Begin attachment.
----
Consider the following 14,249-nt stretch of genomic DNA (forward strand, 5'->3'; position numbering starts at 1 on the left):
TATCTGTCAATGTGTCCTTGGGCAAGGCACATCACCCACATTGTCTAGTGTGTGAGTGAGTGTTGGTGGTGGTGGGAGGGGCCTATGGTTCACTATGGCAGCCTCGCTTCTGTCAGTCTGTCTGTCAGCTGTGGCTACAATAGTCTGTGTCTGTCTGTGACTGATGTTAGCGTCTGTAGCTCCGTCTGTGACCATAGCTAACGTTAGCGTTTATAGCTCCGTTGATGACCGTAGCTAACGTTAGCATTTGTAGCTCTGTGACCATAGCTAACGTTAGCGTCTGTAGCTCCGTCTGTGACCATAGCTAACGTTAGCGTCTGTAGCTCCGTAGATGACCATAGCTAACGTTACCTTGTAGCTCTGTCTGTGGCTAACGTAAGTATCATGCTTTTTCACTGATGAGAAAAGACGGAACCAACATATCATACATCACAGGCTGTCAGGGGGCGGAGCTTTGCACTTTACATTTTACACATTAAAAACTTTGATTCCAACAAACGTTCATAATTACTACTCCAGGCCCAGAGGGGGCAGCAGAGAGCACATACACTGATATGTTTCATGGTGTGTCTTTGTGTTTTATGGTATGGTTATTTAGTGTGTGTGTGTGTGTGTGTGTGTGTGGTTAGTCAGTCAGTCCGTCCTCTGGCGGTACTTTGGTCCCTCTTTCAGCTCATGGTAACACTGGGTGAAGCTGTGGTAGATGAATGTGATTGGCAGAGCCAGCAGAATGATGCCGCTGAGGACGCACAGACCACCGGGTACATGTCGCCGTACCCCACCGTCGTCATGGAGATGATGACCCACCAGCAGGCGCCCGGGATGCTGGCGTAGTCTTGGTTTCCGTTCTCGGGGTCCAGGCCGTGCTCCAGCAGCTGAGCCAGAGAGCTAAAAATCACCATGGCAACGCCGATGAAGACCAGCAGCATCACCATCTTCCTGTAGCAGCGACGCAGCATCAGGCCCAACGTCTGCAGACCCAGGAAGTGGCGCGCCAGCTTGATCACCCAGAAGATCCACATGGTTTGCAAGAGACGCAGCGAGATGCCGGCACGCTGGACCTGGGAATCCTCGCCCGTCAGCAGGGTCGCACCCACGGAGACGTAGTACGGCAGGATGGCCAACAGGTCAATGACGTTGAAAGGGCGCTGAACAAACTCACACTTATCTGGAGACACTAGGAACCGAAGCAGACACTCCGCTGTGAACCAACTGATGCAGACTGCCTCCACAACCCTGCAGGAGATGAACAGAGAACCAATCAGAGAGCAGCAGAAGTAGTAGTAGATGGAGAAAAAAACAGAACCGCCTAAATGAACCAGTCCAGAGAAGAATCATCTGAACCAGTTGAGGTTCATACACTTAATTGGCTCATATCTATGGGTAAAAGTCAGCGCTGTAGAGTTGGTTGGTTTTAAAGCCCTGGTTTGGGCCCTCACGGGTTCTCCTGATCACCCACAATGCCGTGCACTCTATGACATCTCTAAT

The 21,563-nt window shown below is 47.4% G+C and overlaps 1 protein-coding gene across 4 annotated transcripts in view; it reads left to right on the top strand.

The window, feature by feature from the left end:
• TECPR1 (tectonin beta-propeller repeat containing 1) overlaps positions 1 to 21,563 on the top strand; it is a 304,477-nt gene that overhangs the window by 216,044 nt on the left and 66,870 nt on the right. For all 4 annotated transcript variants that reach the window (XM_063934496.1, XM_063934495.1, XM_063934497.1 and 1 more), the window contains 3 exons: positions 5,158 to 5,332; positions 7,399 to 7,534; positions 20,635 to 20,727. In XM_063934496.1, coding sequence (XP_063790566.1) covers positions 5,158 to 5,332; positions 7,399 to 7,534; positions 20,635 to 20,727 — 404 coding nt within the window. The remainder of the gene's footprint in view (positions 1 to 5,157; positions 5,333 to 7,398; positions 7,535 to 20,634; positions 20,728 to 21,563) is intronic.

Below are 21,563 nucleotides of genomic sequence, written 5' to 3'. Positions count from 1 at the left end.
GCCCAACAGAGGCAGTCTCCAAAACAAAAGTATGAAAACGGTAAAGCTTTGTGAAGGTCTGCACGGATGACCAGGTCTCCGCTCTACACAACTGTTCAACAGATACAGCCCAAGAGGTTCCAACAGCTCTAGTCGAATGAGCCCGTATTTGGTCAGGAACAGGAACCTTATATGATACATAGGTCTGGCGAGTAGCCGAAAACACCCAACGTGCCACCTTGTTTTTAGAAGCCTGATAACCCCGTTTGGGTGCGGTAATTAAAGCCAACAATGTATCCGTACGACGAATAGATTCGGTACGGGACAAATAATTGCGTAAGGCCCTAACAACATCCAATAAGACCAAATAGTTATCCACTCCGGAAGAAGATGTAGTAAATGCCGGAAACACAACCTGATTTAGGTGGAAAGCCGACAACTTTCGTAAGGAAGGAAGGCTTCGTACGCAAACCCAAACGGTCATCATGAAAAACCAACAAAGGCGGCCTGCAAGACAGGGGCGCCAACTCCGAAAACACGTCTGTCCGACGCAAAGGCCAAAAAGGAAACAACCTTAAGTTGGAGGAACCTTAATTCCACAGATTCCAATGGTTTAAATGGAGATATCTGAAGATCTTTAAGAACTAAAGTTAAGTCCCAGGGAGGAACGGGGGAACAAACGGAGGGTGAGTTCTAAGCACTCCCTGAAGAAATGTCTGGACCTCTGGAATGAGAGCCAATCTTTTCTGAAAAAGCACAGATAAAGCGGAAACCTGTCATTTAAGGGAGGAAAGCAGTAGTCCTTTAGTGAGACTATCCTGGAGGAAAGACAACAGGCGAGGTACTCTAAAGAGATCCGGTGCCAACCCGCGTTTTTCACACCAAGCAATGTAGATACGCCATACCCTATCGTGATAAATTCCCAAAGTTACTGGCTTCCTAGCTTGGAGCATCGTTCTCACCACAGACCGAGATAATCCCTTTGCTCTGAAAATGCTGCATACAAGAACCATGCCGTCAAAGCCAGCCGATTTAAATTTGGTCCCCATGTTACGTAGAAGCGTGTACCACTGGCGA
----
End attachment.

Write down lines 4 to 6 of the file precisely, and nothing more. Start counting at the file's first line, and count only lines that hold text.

The window, feature by feature from the left end:
• TECPR1 (tectonin beta-propeller repeat containing 1) overlaps positions 1 to 21,563 on the top strand; it is a 304,477-nt gene that overhangs the window by 216,044 nt on the left and 66,870 nt on the right. For all 4 annotated transcript variants that reach the window (XM_063934496.1, XM_063934495.1, XM_063934497.1 and 1 more), the window contains 3 exons: positions 5,158 to 5,332; positions 7,399 to 7,534; positions 20,635 to 20,727. In XM_063934496.1, coding sequence (XP_063790566.1) covers positions 5,158 to 5,332; positions 7,399 to 7,534; positions 20,635 to 20,727 — 404 coding nt within the window. The remainder of the gene's footprint in view (positions 1 to 5,157; positions 5,333 to 7,398; positions 7,535 to 20,634; positions 20,728 to 21,563) is intronic.

Below are 21,563 nucleotides of genomic sequence, written 5' to 3'. Positions count from 1 at the left end.